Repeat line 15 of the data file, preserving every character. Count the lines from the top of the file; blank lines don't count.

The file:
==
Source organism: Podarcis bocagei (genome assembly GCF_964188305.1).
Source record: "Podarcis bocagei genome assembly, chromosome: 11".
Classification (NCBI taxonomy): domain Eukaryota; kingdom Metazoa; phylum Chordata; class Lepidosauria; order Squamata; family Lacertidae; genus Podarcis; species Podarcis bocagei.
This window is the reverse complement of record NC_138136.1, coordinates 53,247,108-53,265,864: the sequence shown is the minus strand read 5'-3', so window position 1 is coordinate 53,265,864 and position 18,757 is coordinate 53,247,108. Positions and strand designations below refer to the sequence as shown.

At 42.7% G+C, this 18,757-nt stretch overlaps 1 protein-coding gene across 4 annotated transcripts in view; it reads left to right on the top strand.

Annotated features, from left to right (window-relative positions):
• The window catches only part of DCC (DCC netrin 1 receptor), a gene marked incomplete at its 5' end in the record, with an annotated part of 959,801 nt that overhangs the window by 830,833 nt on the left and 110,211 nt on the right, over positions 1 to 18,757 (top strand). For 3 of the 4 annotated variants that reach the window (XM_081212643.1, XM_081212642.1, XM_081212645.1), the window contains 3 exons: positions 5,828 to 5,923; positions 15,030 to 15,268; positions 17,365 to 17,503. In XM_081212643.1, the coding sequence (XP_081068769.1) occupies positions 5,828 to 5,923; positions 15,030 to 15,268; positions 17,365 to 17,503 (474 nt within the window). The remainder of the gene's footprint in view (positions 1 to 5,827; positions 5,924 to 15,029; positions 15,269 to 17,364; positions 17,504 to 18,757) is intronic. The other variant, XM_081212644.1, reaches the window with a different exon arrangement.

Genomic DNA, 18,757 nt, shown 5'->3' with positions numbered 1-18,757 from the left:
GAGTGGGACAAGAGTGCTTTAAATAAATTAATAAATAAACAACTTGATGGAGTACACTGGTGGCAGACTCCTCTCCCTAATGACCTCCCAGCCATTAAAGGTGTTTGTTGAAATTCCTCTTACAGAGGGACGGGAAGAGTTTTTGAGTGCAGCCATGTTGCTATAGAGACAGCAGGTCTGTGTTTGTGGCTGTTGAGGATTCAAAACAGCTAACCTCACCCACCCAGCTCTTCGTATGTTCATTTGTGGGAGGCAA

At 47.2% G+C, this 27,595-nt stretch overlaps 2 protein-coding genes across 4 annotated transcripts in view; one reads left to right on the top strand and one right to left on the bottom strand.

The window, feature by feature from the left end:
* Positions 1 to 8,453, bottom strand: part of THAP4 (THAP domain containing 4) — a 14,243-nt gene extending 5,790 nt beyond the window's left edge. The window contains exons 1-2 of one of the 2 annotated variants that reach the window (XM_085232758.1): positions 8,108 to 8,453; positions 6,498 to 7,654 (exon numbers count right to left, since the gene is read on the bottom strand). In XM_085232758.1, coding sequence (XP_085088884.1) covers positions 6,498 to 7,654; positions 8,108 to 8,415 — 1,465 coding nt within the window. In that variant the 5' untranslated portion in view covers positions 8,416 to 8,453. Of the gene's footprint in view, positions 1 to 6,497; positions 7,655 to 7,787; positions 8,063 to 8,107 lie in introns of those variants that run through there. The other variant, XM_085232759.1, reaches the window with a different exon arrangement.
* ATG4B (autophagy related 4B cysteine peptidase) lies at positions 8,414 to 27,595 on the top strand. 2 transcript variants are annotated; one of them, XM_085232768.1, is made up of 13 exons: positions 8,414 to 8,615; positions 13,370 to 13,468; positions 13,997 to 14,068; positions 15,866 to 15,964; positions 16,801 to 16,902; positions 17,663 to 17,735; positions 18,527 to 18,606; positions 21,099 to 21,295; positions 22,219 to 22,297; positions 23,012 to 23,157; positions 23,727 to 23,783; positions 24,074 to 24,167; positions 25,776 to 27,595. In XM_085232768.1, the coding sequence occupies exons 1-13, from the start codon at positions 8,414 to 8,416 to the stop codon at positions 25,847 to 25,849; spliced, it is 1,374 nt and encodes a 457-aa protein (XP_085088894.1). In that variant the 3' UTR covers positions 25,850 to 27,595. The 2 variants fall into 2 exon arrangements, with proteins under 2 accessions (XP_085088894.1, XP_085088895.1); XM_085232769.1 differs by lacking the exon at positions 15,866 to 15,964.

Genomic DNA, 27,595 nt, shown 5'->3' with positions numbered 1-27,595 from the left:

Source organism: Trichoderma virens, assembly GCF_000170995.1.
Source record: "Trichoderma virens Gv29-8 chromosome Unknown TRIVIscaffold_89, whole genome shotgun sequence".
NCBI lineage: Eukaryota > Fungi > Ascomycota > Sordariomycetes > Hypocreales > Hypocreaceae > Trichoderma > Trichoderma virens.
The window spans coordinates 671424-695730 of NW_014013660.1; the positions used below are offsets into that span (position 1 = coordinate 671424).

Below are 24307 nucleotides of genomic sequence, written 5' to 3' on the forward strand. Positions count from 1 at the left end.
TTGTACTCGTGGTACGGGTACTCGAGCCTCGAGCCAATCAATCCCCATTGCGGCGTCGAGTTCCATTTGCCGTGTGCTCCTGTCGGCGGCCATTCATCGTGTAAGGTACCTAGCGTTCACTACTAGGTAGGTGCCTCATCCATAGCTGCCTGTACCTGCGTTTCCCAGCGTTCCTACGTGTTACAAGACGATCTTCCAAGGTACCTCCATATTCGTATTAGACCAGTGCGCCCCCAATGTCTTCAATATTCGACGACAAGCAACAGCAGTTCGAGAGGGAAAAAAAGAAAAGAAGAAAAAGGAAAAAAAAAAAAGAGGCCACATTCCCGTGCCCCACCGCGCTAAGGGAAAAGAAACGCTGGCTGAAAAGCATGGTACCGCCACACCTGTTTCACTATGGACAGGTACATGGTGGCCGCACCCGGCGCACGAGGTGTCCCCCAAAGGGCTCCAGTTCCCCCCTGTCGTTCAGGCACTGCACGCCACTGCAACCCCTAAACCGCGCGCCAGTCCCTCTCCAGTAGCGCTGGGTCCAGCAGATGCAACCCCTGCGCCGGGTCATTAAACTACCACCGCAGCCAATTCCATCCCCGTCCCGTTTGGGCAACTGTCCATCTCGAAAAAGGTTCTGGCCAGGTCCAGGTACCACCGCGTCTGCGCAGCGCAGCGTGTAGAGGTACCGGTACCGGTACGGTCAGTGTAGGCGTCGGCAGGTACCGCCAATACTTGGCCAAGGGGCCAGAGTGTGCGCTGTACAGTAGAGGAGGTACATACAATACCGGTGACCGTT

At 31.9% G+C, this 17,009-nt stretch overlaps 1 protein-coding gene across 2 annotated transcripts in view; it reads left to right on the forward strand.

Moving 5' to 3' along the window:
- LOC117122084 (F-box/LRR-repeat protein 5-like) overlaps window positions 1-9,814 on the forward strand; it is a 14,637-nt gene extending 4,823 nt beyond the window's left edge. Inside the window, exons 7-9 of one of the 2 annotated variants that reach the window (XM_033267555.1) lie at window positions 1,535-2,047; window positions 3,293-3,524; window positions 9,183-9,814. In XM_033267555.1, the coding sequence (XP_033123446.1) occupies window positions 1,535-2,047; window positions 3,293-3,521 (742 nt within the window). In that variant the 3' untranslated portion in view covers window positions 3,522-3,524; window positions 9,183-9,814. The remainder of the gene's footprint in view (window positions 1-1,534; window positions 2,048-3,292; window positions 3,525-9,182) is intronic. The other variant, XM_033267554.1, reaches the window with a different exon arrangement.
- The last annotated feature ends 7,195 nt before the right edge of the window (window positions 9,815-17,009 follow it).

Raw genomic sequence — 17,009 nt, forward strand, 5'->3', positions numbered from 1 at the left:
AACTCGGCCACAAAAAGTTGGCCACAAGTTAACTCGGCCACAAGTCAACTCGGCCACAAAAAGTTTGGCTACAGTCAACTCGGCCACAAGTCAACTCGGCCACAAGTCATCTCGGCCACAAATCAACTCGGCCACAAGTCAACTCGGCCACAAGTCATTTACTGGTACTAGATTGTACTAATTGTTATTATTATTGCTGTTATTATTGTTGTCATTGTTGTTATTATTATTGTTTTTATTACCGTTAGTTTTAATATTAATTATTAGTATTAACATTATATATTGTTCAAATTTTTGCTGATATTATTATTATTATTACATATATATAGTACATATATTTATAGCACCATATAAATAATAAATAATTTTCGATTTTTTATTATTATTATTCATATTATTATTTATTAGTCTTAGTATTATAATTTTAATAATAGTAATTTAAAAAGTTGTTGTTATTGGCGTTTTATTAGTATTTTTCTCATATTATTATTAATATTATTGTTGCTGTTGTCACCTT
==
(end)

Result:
Source organism: Trichoderma virens, assembly GCF_000170995.1.